To obtain a uniform distribution in the aperture portion of the light receiving aperture 41, the transmissive aperture pattern 32 is illuminated by a uniform light intensity, and the aperture diameter of the transmissive aperture pattern 32 is set to be larger than the light receiving aperture 41 by the defocus amount of the image in advance. The defocus amount of the transmissive aperture pattern 31 shown in FIG. 1A and that of the transmissive aperture pattern 32 shown in FIG. 2A differ at the position of the light receiving aperture 41 of the wafer side light amount sensor 4. Therefore, the aperture diameter of the transmissive aperture pattern 31 is different from that of the transmissive aperture pattern 32.

Measurement of FIG. 2A will be described quantitatively. In the state in FIG. 2A, assume that an exposure amount sensor (not shown) provided in the illumination system and the wafer side light amount sensor 4 placed on the substrate stage 5 perform light amount measurement simultaneously. At this time, note that the light amount measured by the exposure amount sensor (not shown) provided in the illumination system is indicated by IN(2 a) and that the light amount measured by the wafer side light amount sensor 4 is indicated by OUT(2 a). In FIG. 2A, the illuminance of the light beam immediately after passing through the transmissive aperture pattern 32 is the value of KIN(1 a)(GT2) in the same manner as in FIG. 1A.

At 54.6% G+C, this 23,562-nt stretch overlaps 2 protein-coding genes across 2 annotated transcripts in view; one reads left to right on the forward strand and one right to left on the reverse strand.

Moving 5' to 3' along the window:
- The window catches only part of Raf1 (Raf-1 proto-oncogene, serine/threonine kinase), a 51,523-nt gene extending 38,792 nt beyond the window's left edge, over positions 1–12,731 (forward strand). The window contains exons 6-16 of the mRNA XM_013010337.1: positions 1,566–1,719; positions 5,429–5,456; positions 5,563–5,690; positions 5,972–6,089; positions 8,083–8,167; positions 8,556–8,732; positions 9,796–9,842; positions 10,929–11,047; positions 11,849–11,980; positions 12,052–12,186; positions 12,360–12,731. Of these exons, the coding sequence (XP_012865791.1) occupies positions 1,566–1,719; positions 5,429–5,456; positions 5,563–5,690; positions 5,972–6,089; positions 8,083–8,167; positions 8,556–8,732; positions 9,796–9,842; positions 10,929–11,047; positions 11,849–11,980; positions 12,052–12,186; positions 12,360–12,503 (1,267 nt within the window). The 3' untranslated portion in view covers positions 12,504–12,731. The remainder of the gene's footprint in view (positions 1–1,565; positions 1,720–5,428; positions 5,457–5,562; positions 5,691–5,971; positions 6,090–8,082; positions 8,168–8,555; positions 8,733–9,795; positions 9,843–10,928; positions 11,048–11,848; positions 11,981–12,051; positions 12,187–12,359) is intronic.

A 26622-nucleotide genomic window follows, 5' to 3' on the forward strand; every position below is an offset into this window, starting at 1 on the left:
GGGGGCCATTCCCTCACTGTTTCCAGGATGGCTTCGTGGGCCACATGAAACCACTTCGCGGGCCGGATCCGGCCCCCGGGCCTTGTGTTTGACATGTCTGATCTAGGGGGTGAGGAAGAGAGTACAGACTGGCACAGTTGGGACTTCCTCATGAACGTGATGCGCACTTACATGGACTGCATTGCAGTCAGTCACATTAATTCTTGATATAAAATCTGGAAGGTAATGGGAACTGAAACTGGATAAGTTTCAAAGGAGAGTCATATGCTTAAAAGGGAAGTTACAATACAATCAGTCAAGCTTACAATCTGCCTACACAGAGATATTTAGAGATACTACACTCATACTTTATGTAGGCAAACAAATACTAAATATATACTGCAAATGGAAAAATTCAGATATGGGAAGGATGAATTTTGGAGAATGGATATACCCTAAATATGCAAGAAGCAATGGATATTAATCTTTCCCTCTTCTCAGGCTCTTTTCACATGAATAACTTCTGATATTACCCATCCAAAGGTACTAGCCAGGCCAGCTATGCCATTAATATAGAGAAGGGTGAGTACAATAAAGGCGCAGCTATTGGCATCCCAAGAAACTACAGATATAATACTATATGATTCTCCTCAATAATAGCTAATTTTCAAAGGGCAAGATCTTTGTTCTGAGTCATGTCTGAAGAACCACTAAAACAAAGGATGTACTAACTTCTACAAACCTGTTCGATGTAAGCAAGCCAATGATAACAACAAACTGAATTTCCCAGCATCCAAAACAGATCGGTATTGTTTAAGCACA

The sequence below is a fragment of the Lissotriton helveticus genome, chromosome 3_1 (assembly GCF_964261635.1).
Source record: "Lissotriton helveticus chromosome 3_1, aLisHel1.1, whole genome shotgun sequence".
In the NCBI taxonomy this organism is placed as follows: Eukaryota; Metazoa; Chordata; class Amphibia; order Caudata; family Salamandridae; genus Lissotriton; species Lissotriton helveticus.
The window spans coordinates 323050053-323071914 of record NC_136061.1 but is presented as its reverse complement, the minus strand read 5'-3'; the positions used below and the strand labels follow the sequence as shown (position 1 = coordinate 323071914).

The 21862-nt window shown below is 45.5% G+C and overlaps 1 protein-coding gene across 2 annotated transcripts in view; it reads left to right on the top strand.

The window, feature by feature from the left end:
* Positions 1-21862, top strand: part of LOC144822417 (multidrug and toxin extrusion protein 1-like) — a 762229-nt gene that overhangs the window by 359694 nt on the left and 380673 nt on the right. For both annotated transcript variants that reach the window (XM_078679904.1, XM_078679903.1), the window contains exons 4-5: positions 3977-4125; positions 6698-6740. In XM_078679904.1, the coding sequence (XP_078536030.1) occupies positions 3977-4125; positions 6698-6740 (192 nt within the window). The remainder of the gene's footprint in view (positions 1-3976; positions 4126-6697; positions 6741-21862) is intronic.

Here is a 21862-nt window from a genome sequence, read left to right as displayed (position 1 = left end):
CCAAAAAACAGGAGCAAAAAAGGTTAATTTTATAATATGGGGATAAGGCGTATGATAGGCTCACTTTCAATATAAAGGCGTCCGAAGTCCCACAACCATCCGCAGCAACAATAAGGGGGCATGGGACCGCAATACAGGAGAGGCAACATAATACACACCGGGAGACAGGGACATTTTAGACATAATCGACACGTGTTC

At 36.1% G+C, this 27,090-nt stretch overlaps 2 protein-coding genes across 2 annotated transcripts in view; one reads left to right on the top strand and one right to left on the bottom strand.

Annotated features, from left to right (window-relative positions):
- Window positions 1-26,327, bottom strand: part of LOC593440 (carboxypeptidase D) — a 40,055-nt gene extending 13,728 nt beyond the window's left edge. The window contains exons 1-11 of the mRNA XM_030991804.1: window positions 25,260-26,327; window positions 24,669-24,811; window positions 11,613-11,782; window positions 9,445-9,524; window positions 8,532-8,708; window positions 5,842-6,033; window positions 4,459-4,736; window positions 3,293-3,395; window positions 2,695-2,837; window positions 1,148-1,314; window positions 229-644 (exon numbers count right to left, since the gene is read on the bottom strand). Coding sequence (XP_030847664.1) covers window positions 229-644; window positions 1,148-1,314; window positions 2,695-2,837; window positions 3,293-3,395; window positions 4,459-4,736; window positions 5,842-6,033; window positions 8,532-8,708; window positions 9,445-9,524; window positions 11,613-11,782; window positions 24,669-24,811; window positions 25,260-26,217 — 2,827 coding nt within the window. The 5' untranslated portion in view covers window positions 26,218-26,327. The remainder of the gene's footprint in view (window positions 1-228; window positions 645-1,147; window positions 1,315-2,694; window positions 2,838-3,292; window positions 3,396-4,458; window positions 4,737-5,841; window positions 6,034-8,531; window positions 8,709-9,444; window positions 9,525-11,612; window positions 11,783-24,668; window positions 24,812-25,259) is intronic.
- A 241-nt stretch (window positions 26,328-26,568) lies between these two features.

The illuminance of the light beam which irradiates the light receiving aperture 41 is the value of KIN(1 a)(GT2)ULURGTCURGTPT where ULUR is the surface reflectance of the reticle side optical element 12 and CUR is the reticle inner surface reflectance of the reticle upper surface reflecting region 36.